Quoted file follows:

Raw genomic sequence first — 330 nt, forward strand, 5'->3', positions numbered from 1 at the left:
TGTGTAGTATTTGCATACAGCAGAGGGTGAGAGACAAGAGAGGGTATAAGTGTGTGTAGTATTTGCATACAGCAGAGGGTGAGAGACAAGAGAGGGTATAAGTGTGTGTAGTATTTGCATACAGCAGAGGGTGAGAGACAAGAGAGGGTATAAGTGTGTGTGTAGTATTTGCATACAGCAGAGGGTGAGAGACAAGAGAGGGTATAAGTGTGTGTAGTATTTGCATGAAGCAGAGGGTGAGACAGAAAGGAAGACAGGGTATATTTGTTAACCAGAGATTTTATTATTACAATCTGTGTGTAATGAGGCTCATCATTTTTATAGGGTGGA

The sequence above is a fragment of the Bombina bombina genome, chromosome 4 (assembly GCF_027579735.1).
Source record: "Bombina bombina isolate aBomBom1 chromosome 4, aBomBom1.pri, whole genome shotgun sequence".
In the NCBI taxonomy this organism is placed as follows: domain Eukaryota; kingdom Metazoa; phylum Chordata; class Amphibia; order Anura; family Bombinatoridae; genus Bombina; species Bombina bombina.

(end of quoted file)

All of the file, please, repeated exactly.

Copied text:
Raw genomic sequence first — 330 nt, forward strand, 5'->3', positions numbered from 1 at the left:
TGTGTAGTATTTGCATACAGCAGAGGGTGAGAGACAAGAGAGGGTATAAGTGTGTGTAGTATTTGCATACAGCAGAGGGTGAGAGACAAGAGAGGGTATAAGTGTGTGTAGTATTTGCATACAGCAGAGGGTGAGAGACAAGAGAGGGTATAAGTGTGTGTGTAGTATTTGCATACAGCAGAGGGTGAGAGACAAGAGAGGGTATAAGTGTGTGTAGTATTTGCATGAAGCAGAGGGTGAGACAGAAAGGAAGACAGGGTATATTTGTTAACCAGAGATTTTATTATTACAATCTGTGTGTAATGAGGCTCATCATTTTTATAGGGTGGA

The sequence above is a fragment of the Bombina bombina genome, chromosome 4 (assembly GCF_027579735.1).
Source record: "Bombina bombina isolate aBomBom1 chromosome 4, aBomBom1.pri, whole genome shotgun sequence".
In the NCBI taxonomy this organism is placed as follows: domain Eukaryota; kingdom Metazoa; phylum Chordata; class Amphibia; order Anura; family Bombinatoridae; genus Bombina; species Bombina bombina.